Monday, 7 March 2011
Skinning the tiger
Shortly before the Irish general election last month, which saw the worst defeat of a sitting government since the formation of the Free State in 1921, a letter appeared in the Irish Times, saying that the title of the European anthem should be changed from Ode to Joy to Owed to Germany. It’s good to see that at least some people in Ireland preserve a sense of humour, even if it’s in the shade of an economic gallows.
It’s become the fashion to blame those irresponsible bankers for the woes that have overtaken the world economy since 2008 that we are overlooking the fact that stupid and short-sighted politicians bear a far deeper responsibility. The business cycle is part of our economic life; it always has and it always will. It really should be repeated endlessly: that which goes up must inevitably come down.
People are so easily deluded, forever trapped in the short-term. We should be immune to arses like Gordon Brown, the former British Chancellor and Prime Minister, who announced “an end to boom and bust”, or Bertie Ahern, the former Irish Taoiseach, who said that the “boom can only get boomier”; but we are not; sadly we are not.
There are so many lessons in the Irish farce, which has seen a country that struggled centuries for dignity and independence subject to a new kind of fiscal colonialism, forced to accept the indignity of an EU-IMF bailout, forced to accept that it no longer has sovereign management of its own economic affairs. Where now is the tiger economy? That’s easy: it’s been shot and skinned, its hide hanging on the wall of the IMF.
Bankers do what bankers do, which is to take risks. Politicians do what politicians do, which is to exercise caution. But when politicians join bankers in playing at risk one ends in the Irish Bubble. I make no apology for this expression, echoes of England’s infamous eighteenth century South Sea Bubble, though I may be in danger of downplaying the stupidity involved; for at least the English government of the day did not underwrite the speculators.
So, exercising no restraint at all, believing that the ups would be ups for ever, the Irish government panicked when property prices started to slide, leaving the banks hopelessly exposed. An emergency meeting was held in September 2008, in which Brian Lenihan, then Finance Minister, offered the bankers guarantees not just over deposits but also most debts. Debt, in other words, was nationalised. Taxpayers, in still more words, were defrauded, patsies for the politicians. Amazingly the state took on a potential liability more than two and a half times the size of the national economy. The boom got bustier.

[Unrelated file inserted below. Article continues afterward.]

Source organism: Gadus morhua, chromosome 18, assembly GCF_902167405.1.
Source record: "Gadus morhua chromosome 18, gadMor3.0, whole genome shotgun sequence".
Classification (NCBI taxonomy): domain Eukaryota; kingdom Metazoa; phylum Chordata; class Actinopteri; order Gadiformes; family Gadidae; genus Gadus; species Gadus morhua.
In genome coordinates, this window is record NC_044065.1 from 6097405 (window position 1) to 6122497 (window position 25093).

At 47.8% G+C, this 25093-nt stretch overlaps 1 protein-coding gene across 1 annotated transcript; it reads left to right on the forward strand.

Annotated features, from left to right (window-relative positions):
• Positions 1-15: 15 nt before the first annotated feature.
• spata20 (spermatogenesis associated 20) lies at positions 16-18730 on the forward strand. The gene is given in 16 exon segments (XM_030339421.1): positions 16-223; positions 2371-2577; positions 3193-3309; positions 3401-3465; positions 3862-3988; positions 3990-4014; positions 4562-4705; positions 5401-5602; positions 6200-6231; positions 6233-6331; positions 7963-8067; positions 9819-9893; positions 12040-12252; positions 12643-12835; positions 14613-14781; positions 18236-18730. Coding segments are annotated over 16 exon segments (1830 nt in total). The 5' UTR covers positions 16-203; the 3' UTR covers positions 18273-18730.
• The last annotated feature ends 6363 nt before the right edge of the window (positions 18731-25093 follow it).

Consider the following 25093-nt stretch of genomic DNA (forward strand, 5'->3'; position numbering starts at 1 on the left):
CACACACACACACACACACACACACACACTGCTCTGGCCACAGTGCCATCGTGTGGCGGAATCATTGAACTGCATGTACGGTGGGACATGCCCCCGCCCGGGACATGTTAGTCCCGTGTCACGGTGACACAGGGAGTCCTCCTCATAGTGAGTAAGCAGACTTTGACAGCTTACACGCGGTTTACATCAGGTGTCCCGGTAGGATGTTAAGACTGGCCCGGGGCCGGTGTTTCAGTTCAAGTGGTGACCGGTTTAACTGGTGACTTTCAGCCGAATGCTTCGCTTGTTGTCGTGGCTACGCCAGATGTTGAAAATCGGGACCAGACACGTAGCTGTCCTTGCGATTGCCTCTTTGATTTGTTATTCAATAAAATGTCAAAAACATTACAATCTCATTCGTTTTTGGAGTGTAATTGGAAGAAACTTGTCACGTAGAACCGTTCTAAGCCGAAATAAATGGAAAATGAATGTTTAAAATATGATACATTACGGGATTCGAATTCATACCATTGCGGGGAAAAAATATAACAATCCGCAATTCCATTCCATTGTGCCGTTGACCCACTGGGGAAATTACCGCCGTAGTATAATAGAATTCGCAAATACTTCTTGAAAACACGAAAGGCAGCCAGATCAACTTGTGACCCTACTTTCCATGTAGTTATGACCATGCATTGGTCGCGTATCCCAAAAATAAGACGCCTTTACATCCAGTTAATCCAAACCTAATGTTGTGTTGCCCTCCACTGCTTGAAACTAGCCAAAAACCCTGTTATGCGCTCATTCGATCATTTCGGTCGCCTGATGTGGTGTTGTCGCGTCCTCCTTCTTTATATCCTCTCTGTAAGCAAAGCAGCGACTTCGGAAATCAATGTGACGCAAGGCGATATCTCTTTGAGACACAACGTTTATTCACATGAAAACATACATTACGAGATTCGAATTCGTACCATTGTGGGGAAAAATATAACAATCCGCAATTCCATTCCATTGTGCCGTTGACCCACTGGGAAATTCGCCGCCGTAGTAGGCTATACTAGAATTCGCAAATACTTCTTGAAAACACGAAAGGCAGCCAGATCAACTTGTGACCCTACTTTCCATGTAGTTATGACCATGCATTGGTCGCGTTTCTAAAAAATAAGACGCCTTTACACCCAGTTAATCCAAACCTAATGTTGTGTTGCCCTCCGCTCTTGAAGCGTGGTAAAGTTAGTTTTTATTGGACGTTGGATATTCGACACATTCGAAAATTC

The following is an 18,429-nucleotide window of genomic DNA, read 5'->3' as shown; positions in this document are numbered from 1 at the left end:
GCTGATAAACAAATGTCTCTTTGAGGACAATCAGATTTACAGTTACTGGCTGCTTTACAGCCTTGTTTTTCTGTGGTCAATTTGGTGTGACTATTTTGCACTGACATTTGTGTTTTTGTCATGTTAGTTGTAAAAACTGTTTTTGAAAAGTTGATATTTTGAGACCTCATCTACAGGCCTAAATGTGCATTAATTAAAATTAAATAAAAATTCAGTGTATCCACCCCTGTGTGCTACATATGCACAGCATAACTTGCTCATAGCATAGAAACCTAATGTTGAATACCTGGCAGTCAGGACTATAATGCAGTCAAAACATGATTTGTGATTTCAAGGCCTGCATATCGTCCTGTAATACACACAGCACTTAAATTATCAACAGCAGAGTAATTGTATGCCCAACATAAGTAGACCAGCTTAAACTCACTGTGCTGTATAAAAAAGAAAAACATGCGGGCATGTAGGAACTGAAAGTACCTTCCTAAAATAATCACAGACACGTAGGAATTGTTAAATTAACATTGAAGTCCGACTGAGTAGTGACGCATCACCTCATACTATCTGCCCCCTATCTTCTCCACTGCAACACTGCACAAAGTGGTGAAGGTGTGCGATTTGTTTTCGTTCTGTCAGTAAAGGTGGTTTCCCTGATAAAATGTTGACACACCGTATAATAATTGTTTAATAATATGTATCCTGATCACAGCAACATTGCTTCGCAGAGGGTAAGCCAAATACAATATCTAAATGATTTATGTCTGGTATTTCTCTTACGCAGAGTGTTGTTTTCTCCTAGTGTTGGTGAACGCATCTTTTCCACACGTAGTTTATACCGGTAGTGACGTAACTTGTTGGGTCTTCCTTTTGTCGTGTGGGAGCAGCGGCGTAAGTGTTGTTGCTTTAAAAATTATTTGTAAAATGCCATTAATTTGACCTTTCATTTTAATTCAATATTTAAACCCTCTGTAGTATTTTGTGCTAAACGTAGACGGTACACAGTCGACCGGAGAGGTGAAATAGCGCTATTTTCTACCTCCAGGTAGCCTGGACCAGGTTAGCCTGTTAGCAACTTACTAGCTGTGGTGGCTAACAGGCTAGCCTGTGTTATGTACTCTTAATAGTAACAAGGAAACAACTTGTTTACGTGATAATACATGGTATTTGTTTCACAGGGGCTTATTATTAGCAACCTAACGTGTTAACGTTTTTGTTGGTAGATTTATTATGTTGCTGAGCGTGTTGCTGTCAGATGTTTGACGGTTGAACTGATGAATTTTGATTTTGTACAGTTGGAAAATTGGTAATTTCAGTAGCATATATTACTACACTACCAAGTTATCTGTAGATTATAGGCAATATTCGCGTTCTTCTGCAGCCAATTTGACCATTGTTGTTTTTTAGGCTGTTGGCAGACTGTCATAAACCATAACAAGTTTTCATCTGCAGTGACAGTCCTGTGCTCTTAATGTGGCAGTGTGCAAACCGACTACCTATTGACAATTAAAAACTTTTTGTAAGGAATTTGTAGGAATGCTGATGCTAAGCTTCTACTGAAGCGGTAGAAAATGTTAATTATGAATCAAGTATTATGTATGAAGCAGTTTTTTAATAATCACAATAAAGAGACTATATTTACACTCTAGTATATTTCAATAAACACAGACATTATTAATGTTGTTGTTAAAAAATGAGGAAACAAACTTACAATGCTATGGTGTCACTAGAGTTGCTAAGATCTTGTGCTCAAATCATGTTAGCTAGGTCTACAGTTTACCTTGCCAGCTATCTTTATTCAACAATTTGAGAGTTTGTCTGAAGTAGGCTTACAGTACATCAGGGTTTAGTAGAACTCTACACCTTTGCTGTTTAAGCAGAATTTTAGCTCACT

Where has all Ireland’s capital gone, long time passing? Again the answer is easy; look around the place, see all those ghost estates, homes that nobody wants, builders can’t complete and buyers can’t afford. Liquidity has turned to stone, and there it is likely to remain, at least until the bulldozers return the sites to pasture.
I read in The Economist that when the IMF delegation arrived in Dublin last November to rescue the politicians from their monumental stupidity that the Irish Times ran a lachrymose editorial, asking if this is what the heroes of the 1916 Easter Rising had died for. It continued by observing that “The true ignominy…is that we ourselves have squandered our sovereignty.”
Indeed they have: in embracing the European Union as the universal panacea, in embracing the euro, that one size fits all currency, in embracing the finances of Berlin that have no place at all in the finances of Dublin. Now with credit almost impossible to get, Ireland’s membership of the single currency means that it lacks the flexibility to manage the situation with its own internal fiscal tools. In place of the tigers have come some rather desperate looking cattle. Oh, for the power of prophecy.
Then Pharaoh said to Joseph: “Behold, in my dream I stood on the bank of the river. Suddenly seven cows came up out of the river, fine looking and fat; and they fed in the meadow. Then behold, seven other cows came up after them, poor and very ugly and gaunt, such ugliness as I have never seen in all the land of Egypt. And the gaunt and ugly cows ate up the first seven, the fat cows. When they had eaten them up, no one would have known that they had eaten them, for they were just as ugly as at the beginning. So I awoke. Also I saw in my dream, and suddenly seven heads came up on one stalk, full and good. Then behold, seven heads, withered, thin, and blighted by the east wind, sprang up after them. And the thin heads devoured the seven good heads. So I told this to the magicians, but there was no one who could explain it to me.”
“Never mind all that”, Joseph replied, “the boom can only get boomier.”